Allan Jones & Co.
Allan Jones & Co. (Born 1885)Although not specifically made as campaign furniture but aimed more at the domestic market, the Hatherley Patent Tables and the other items made by Allan Jones & Co. fold neatly and no doubt were adopted as travel furniture by some members of the military.
The company of Allan Jones & Co. was formed by Charles Allan Jones. He was one of nine children and the youngest son of Anthony Gilbert Jones who was thrice Mayor of Gloucester. The family lived at Hatherley Manor in Down Hatherley which is between Cheltenham and Gloucester. Charles was born in 1857 and was a solicitor when he invented his Lattisteps ladder which launched his change of career.
He had noticed how the maids struggled to clean the many out of reach places in the large Manor and set about making a ladder in the house's workshops. After several prototypes he produced the Lattisteps, considered by many to be the forerunner of the step ladder, and patented the design No. 3298 on August the 16th, 1882. A year later, he took out a patent in the USA.
He noted on his advertising that the company of Allan Jones was formed in 1885 and after the success of his Lattisteps he opened the Hatherley Works. By March 1905 he had greatly expanded his range to include folding Hatherley Tables, Supper Tables, Tsittatte Tables (for catering, scientific, dress making and other uses), Self Locking Catering Tables, M Pattern Tables, Hatherley Trestle Tables, Cajac Tables, Brek-a-bed Tables, Bicycle Strands, Hatherley Seats and Benches, Step Seats, Gong Stands, Easels, Lean To Lattisladders, Cajac Steps, Double Steps and Umpire Seats. In 1906 he also made a portable, collapsible, tower.
He was proud to note the modernity of his factory which featured a tramway system covering the more than 2 1/2 acre site and a sprinkler system to prevent fires. The size of his business had grown to the extent that he boasted of always having 12,000 Hatherley Lattisteps in stock. Perhaps because he started life as a solicitor he was aware of the importance of protecting your work. The Lattisteps patent was taken out very early in his career and he made sure to patent and trademark his designs. He warned the public to avoid his imitators, who took short cuts and work was of a lesser quality. They were to always ask for his trademarks of Brekabed, Cajac and Alhathlat.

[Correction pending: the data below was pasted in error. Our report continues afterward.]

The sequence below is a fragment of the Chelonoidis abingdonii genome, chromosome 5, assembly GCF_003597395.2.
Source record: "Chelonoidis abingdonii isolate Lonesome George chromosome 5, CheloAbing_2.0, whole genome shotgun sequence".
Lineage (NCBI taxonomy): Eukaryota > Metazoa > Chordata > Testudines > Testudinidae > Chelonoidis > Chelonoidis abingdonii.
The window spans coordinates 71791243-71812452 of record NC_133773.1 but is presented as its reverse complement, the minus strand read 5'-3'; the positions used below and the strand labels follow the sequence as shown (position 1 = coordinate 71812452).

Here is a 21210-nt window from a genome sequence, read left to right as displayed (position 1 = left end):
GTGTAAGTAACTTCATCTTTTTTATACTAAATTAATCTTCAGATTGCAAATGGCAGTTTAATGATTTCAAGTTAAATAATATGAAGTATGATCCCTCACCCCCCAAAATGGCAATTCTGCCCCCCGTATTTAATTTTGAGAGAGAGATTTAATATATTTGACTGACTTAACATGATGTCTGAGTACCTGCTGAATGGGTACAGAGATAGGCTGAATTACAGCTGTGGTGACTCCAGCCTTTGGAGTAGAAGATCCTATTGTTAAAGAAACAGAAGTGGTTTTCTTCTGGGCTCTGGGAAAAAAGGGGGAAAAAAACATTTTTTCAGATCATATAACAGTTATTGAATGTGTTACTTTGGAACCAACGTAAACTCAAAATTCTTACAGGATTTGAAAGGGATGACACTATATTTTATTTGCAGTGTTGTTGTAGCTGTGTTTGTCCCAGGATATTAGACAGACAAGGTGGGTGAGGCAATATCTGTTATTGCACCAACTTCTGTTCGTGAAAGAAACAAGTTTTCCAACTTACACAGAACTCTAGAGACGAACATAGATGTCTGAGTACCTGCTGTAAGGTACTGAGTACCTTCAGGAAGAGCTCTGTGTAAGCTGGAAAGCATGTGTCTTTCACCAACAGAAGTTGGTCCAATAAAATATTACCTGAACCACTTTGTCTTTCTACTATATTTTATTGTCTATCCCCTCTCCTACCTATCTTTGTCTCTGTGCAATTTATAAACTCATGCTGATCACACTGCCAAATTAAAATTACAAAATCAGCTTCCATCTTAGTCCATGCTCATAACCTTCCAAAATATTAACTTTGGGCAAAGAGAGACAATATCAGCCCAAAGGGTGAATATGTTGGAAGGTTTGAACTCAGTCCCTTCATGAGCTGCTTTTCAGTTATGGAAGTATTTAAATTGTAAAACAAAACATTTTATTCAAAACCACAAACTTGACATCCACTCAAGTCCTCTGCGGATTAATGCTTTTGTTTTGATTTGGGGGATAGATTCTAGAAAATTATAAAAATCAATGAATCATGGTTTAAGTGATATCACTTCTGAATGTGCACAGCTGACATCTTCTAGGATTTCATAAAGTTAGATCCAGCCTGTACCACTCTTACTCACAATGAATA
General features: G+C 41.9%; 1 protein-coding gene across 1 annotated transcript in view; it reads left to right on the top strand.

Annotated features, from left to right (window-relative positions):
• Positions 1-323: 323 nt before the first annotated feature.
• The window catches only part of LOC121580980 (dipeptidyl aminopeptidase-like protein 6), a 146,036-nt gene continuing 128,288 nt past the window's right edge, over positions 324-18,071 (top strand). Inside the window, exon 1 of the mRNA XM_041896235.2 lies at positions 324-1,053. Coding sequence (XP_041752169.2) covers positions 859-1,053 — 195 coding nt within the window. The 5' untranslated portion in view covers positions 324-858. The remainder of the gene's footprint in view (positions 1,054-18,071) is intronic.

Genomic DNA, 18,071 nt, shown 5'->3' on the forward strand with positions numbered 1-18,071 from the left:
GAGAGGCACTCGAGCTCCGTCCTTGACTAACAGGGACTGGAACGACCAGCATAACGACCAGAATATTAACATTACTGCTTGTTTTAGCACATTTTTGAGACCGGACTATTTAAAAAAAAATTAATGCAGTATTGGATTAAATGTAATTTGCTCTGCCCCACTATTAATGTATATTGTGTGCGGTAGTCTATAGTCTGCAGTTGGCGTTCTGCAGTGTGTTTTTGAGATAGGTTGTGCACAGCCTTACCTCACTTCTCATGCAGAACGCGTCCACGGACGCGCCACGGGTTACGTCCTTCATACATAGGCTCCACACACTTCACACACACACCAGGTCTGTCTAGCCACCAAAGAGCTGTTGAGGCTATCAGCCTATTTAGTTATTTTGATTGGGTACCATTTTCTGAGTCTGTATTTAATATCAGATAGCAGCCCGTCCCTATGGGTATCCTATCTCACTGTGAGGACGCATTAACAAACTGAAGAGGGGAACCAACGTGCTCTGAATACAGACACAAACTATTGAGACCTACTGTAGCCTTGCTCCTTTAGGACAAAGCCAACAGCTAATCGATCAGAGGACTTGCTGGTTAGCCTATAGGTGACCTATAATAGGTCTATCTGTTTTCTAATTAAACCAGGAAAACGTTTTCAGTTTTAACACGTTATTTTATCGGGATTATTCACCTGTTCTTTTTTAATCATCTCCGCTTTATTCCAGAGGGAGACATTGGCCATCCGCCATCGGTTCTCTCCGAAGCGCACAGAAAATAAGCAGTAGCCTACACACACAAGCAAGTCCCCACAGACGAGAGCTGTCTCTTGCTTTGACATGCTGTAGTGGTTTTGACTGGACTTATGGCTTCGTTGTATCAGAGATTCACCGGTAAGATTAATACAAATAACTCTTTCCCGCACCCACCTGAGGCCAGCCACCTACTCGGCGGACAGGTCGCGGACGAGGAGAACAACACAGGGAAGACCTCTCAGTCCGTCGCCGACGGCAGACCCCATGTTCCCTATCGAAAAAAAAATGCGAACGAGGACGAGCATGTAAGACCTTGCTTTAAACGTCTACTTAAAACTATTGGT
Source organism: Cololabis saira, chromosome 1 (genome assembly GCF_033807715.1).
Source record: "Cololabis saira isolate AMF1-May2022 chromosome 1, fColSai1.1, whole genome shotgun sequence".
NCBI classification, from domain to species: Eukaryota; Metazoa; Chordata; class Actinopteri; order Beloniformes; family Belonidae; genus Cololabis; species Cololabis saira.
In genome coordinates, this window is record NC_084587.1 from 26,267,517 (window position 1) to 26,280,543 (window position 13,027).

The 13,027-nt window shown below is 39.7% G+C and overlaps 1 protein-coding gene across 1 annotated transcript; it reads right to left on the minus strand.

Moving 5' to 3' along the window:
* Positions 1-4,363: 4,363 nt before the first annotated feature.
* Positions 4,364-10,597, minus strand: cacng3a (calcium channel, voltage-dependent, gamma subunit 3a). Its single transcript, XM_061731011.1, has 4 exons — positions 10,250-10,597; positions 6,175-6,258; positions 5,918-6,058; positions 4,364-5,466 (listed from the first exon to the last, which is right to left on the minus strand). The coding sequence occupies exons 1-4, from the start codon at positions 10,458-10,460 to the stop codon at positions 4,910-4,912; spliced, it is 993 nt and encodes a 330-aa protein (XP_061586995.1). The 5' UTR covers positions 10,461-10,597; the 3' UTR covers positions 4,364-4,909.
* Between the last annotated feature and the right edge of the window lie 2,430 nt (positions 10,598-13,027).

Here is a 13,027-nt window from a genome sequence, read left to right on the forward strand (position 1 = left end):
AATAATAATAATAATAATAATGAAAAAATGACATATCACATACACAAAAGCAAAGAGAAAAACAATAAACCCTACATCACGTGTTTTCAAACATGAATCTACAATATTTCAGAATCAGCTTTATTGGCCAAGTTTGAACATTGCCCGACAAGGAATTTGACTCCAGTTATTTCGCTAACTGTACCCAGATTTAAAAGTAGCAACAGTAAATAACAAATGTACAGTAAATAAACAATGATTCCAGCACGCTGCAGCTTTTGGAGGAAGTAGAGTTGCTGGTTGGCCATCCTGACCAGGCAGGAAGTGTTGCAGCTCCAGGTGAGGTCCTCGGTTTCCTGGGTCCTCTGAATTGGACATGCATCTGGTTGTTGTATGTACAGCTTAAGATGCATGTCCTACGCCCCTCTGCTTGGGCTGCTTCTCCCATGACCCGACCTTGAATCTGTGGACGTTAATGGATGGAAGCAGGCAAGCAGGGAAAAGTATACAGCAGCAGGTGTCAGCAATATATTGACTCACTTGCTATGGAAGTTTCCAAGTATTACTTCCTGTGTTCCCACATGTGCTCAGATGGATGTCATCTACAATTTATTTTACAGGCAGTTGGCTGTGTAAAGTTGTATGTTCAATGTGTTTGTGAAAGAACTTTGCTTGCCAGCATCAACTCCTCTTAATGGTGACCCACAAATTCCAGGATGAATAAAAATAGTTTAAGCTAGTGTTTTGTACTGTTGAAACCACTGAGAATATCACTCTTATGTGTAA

Although the Army & Navy CSL advertised the Tsittatte table in their 1907 catalogue, it seems they were also one of the companies who were offering copies of Allan Jones's furniture. The A&N CSL also illustrated in the same catalogue the Yelock table which appears to be very similar to Jones's Cajac table. Even the unusual choice of name suggests that Allan Jones inspired the table.
The business moved to Tuffley, Gloucester around the start of the First World War and then in about 1916 became a limited company. After war, Allan Jones supplied the Queen Mary, Mauritania and Queen Elizabeth passenger ships of the Cunard Line with deck chairs as they were converted back from troop ships. The company was sold not long after and the named changed to Hatherley Works Ltd, continuing into the 1960s. The founder died in April 1942.
Allan Jones offered most of his products in a choice of deal, birch, oak or teak and in a variety of sizes. His furniture is as well made as he boasted and the folding mechanisms clever in their design and easy to operate.